You don't know why you're there. You don't know how long you'll stay there. You don't know the passage of days or the events of the world. And you don't know whether you will live or die, be killed or eventually released. Your life is in a free fall, even your identity has to be fought for.

This is the situation- it's actually also the story- of "Someone Who'll Watch Over Me," which had come to us, lock, stock, barrel and cast, from London's West End, where I saw and must admired it last summer.

It is a play with a heart, soul and a sense of humor. It is admittedly, in places, both sentimental and manipulative, and it doesn't probe deeply into the hostage psyche, with no exploration, say, of the "Stockholm syndrome," by which hostages may tend to identify with their captors, no analysis of "innocent-guilt."

McGuinness' overriding concern is with the theatricality of the situation, and the chances it offers for gallows humor, and stiff-upper-lip heroism. This, if you like, is tragedy as entertainment, but with a few home truths on the side.

And on this level it works wondefully well. Certainly it does given the present taut and brilliant staging by Robin Lefevre, and the immaculate performances of its dazzingly natural cast of three hostages- the Englishman, Alec McCowen; the Irishman, Stephen Rea; and the American, James McDaniel.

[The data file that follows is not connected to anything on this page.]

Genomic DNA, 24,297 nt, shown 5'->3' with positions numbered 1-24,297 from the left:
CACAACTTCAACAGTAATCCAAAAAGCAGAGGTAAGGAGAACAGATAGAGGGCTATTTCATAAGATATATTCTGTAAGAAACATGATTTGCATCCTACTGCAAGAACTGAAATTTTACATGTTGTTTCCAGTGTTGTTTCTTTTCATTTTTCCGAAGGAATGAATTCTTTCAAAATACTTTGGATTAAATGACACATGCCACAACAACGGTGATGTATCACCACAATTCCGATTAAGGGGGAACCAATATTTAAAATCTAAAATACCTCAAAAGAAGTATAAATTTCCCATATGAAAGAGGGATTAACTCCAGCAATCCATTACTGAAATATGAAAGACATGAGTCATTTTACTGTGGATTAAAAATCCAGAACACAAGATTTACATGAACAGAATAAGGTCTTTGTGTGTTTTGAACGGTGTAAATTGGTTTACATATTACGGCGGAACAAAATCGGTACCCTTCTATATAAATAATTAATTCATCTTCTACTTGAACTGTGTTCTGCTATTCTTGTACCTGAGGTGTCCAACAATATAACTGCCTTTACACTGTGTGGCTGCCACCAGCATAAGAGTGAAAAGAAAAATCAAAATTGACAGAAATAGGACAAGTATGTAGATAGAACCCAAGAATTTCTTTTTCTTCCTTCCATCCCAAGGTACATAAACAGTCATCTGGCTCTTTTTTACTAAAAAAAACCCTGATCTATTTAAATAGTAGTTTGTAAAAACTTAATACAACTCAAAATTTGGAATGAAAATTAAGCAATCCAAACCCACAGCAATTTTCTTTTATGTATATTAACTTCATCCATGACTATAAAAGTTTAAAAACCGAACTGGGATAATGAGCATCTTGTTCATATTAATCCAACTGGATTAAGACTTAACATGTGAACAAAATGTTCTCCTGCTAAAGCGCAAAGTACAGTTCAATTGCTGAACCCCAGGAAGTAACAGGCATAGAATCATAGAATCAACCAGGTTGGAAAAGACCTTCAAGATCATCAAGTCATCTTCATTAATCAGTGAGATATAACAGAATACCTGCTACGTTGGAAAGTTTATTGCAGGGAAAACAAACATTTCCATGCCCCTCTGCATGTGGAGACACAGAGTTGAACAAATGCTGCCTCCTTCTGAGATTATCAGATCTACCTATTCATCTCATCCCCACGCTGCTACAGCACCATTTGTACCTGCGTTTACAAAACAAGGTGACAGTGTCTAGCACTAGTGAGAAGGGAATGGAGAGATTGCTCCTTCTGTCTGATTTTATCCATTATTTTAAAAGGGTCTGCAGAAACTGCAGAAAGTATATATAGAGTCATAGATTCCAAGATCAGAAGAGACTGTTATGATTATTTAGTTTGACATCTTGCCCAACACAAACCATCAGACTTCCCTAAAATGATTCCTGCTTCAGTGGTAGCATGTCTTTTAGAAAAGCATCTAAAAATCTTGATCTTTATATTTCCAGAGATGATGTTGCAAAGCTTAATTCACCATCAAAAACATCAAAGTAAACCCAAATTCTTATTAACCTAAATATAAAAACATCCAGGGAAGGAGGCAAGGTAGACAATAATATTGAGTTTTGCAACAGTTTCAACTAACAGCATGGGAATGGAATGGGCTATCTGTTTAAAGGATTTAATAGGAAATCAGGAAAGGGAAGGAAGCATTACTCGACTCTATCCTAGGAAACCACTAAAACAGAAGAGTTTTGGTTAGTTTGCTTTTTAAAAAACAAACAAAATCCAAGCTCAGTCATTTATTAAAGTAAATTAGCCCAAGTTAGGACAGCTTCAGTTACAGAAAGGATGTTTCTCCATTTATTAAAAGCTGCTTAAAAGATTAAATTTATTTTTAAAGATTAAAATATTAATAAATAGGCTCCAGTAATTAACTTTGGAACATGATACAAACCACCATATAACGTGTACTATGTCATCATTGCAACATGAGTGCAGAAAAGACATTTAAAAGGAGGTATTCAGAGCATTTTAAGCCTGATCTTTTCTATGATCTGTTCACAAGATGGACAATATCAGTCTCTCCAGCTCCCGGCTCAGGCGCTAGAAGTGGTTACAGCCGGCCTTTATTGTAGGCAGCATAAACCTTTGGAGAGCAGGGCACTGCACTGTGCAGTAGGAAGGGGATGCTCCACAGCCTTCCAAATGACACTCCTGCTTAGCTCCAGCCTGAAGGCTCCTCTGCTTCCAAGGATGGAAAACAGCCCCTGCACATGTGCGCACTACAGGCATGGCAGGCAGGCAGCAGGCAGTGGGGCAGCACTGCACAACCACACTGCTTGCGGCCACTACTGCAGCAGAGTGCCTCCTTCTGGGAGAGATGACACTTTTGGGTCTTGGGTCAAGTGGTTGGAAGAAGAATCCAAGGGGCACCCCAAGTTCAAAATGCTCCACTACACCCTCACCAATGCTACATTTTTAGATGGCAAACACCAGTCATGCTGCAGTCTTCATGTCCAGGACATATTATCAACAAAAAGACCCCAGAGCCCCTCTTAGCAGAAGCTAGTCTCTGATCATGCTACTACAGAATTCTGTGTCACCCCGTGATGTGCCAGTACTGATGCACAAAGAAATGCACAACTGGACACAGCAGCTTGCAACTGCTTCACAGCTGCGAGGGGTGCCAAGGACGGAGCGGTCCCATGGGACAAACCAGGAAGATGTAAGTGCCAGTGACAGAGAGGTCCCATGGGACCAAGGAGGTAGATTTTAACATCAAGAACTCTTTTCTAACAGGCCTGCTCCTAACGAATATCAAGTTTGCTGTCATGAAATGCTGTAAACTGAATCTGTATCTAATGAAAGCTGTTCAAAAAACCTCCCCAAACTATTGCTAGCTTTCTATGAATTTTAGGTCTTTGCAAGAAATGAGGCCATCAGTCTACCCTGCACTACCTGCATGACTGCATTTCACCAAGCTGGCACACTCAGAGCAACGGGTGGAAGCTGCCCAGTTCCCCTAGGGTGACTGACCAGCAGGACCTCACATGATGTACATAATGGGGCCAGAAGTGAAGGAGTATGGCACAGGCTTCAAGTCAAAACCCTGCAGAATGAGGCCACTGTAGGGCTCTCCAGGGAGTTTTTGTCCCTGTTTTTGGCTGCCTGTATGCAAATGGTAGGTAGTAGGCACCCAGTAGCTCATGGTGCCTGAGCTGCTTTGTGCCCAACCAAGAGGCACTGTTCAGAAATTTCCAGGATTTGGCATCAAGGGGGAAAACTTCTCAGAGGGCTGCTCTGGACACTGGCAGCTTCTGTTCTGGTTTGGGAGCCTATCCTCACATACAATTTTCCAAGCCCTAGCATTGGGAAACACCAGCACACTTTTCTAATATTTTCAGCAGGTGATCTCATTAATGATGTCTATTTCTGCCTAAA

McDaniel- best remembered as the original con artist in "Six Degrees of Seperation"- is handsomely restrained as the American psychiatrist, finding consolation in calisthenics and religion, and yet with deep intimations of doom.

The spontaneously combustible Rea, conceivably now Ireland's leading actor and surprisingly making his American stage debut, has a wonderful terrier combativeness as a scruffy journalist dreaming of sex, family and Guinness, and perhaps best of all is McCowen.

For long one of Broadway's favorite English actors, McCowen orovides here the prissy embodiment of that oddly English stereotype of the Englishman at bay- fighting the world on a metaphorical diet of tea and cucumber sandwiches, sexually slightly amiguos, and gallant down to the deepest soles of his cotton socks.

Encased in Robin Don's luckily rather bleakly attractive cell scene, Lefevre's staging encourages the actors to go about their often vaudevillian routines with the subtext of survival, taking its key from the playwright's insistence that hostages must either laugh of be destroyed.

But at the end of the play, with one of his hostages clanking his chains with a mixture of anger and despair, McGuinness does offer an image of freedom lost and a world truly gone mad. But even in that anger and despair there prehaps is a quiet defiance, possibly offering a little hope for us all.


New York Post
11/24/1992

New York Times: "Coping With Incarceration, Or, the Lighter Side of Beirut"

Although Ella Fitzgerald's lush rendition of "Someone to Watch Over Me" is piped in after every scene, the new West End import at the Booth is not an adjunct to "Crazy for You" at the Shubert next door. "Someone Who'll Watch Over Me," as the Irish writer Frank McGuinness titles his play, is set in a filthy Beirut basement serving as a windowless cell for three hostages. And it features one choreographic gimmick that not even its resourceful musical neighbor came up with: Mr. McGuinness's characters each have a leg shackled to the wall.